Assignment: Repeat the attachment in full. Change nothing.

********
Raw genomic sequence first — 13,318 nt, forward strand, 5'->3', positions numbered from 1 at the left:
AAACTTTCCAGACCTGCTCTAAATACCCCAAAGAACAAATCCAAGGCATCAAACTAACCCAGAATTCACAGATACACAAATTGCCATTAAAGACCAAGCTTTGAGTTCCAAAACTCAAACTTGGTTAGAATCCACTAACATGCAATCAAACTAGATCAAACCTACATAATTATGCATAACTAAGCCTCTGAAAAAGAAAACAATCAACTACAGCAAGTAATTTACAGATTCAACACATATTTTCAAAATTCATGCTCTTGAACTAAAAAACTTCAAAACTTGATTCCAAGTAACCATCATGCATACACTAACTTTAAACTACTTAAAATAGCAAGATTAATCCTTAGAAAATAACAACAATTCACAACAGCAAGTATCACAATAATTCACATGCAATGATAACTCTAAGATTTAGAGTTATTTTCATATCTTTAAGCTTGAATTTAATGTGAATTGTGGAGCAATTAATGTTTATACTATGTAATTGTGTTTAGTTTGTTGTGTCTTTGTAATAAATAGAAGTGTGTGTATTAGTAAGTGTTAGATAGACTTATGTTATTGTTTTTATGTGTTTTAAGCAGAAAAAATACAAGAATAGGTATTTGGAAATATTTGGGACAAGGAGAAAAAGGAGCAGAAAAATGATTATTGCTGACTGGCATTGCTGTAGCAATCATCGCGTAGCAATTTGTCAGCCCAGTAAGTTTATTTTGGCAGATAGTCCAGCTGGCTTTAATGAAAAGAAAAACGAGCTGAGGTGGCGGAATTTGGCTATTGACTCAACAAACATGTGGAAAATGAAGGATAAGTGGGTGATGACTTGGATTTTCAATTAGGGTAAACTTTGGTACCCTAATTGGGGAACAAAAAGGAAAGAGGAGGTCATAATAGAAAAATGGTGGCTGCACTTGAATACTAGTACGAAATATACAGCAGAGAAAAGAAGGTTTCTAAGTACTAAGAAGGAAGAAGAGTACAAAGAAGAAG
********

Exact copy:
Raw genomic sequence first — 13,318 nt, forward strand, 5'->3', positions numbered from 1 at the left:
AAACTTTCCAGACCTGCTCTAAATACCCCAAAGAACAAATCCAAGGCATCAAACTAACCCAGAATTCACAGATACACAAATTGCCATTAAAGACCAAGCTTTGAGTTCCAAAACTCAAACTTGGTTAGAATCCACTAACATGCAATCAAACTAGATCAAACCTACATAATTATGCATAACTAAGCCTCTGAAAAAGAAAACAATCAACTACAGCAAGTAATTTACAGATTCAACACATATTTTCAAAATTCATGCTCTTGAACTAAAAAACTTCAAAACTTGATTCCAAGTAACCATCATGCATACACTAACTTTAAACTACTTAAAATAGCAAGATTAATCCTTAGAAAATAACAACAATTCACAACAGCAAGTATCACAATAATTCACATGCAATGATAACTCTAAGATTTAGAGTTATTTTCATATCTTTAAGCTTGAATTTAATGTGAATTGTGGAGCAATTAATGTTTATACTATGTAATTGTGTTTAGTTTGTTGTGTCTTTGTAATAAATAGAAGTGTGTGTATTAGTAAGTGTTAGATAGACTTATGTTATTGTTTTTATGTGTTTTAAGCAGAAAAAATACAAGAATAGGTATTTGGAAATATTTGGGACAAGGAGAAAAAGGAGCAGAAAAATGATTATTGCTGACTGGCATTGCTGTAGCAATCATCGCGTAGCAATTTGTCAGCCCAGTAAGTTTATTTTGGCAGATAGTCCAGCTGGCTTTAATGAAAAGAAAAACGAGCTGAGGTGGCGGAATTTGGCTATTGACTCAACAAACATGTGGAAAATGAAGGATAAGTGGGTGATGACTTGGATTTTCAATTAGGGTAAACTTTGGTACCCTAATTGGGGAACAAAAAGGAAAGAGGAGGTCATAATAGAAAAATGGTGGCTGCACTTGAATACTAGTACGAAATATACAGCAGAGAAAAGAAGGTTTCTAAGTACTAAGAAGGAAGAAGAGTACAAAGAAGAAG